• J__o__h__n

    To their credit, despite being the homophobes behind Prop 8, the Mormons have reacted to this show well. Other religions would have resorted to beheadings or outraged letters from CJ Doyle. And Stone and Parker can look forward to a posthumous baptism.
    I saw this on Broadway and enjoyed it. It wasn’t as great as the hype but it was better than Avenue Q and the Producers (both of which I enjoyed but also didn’t live up to raised expectations). I liked the South Park movie, find the series to be hit or miss, and hated most of Team America.

    • I Miss Bush

      Funny. When the CALIFORNIANS voted, they voted FOR Prop 8. I love have how liberals throw something out there and hope it sticks.

  • Erica Lewy

    I saw this on Broadway and I was thrilled to finally see a show that wasn’t a retelling of another story. How many shows have we seen that are modern versions of Shakespeare, Austen, Dickens? They’re so ingrained we’ve probably forgotten they’re not original (see West Side Story) – and I’m all for shows being “BACK! on Broadway” but you’ve got to give some credit to Matt Stone and Trey Parker for having original ideas. I thoroughly enjoyed every minute of the performance.

    • J__o__h__n

      or worse, a movie.

  • commonsense120

    What show were you watching? This was one of the most perfect pieces of theater in recent memory. It’s less “safe” than a story about heeding the message while ignoring the message. What is wrong with a musical that is hopeful and uplifting? Is it not allowed to be because it has strong language in it?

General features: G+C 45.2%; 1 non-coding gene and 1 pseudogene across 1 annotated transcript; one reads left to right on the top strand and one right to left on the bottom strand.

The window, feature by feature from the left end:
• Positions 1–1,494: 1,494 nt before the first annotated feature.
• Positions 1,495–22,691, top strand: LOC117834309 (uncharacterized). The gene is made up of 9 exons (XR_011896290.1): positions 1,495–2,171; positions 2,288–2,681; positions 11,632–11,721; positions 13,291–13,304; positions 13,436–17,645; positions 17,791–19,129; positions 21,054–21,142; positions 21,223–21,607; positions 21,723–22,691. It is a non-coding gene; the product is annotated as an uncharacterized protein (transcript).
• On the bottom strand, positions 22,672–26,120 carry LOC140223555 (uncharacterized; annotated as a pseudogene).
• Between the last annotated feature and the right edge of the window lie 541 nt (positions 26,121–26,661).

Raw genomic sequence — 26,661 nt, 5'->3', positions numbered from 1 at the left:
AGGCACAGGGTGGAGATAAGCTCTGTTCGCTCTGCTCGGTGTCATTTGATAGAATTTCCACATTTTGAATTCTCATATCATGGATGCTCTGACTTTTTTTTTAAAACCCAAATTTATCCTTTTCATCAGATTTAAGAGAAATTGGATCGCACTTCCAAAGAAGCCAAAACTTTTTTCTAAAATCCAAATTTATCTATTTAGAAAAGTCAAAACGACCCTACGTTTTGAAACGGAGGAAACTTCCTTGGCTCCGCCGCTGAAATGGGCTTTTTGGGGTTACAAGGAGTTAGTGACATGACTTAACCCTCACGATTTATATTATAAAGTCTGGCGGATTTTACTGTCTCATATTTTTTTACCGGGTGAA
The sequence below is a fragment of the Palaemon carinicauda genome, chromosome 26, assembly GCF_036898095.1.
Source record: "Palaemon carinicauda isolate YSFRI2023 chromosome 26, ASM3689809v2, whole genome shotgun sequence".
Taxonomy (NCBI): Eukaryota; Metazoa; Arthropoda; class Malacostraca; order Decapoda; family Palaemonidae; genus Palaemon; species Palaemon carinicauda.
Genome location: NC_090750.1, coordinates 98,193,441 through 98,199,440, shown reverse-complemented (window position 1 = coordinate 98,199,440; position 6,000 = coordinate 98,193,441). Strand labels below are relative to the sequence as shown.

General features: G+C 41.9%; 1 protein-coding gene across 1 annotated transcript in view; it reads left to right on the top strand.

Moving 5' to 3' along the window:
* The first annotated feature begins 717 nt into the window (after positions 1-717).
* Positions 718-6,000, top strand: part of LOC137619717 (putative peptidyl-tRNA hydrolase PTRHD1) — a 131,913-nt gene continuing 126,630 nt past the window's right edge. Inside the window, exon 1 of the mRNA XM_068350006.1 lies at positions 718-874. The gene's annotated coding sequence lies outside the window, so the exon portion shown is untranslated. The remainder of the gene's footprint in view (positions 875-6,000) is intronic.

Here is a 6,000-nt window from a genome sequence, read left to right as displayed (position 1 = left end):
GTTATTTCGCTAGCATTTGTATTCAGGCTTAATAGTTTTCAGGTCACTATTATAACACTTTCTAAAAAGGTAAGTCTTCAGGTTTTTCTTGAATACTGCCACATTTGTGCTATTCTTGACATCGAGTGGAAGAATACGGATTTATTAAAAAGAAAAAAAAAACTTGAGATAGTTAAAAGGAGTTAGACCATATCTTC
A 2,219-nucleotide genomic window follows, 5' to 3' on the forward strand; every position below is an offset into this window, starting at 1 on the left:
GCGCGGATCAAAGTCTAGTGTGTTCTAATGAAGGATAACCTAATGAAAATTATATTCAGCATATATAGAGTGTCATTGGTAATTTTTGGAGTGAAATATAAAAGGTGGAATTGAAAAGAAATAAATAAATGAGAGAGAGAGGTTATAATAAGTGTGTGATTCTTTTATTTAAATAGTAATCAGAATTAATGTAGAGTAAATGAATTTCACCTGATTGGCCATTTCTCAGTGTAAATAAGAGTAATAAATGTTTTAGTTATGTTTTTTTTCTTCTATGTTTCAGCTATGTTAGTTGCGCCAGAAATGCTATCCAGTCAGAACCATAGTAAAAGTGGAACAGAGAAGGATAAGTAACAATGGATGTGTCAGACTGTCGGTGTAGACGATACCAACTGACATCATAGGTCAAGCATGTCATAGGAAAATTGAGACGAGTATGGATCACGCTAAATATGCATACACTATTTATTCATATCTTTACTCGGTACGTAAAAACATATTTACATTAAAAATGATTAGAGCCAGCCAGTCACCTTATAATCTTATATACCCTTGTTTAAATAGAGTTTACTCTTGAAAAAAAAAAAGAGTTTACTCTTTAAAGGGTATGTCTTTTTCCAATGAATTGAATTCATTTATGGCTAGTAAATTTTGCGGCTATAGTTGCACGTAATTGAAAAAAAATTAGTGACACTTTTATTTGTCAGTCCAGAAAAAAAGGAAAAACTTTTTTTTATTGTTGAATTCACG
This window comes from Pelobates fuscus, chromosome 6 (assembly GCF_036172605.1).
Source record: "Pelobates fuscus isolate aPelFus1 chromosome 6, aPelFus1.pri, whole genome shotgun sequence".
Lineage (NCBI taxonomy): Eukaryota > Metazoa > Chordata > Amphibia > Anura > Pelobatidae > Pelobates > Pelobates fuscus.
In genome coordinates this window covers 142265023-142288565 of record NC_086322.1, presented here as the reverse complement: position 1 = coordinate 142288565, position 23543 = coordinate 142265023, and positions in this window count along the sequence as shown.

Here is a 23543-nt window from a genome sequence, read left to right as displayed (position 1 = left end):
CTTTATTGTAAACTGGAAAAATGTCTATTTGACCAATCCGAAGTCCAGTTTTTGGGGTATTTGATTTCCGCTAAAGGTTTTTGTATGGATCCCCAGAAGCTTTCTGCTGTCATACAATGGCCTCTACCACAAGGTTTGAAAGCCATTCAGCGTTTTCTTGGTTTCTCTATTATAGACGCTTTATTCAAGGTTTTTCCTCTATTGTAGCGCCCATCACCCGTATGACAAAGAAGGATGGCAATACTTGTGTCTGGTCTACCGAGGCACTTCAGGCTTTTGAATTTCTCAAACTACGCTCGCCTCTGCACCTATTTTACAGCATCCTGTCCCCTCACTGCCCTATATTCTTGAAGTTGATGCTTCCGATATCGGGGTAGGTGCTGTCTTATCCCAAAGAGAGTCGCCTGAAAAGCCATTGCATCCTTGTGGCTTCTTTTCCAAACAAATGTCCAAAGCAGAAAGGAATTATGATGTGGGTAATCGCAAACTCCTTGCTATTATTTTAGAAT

It seems almost impossible that you and I saw the same show.

  • vito33

    Dear Ed,
    When you hear a joke, do you stop and try to explain to everybody the joke’s construction, syntax, rhythm and the effectiveness of hyperbole and tension?
    I bet you’re a lot of fun at parties!

  • Sister Simplice

    The “Elder” thing is an odd statement if presented as a complaint about the show (as it appears you’ve done); it’s a standard LDS title for male missionaries.

  • Sarah Morison

    I saw this last year on Broadway and was very underwhelmed. It was also a cast with basically no women, which I found irritating.

  • Emily Johnson

    The LDS Church leaders may have taken the high road, but there are plenty of us members who find the musical very offensive. Where are the musicals mocking the Quran or the Torah?

  • Joel Bitton

    You have got to be kidding, maybe you were just offended by the irreverence to religion but this was one of the most fun evening I’ve had in a long time.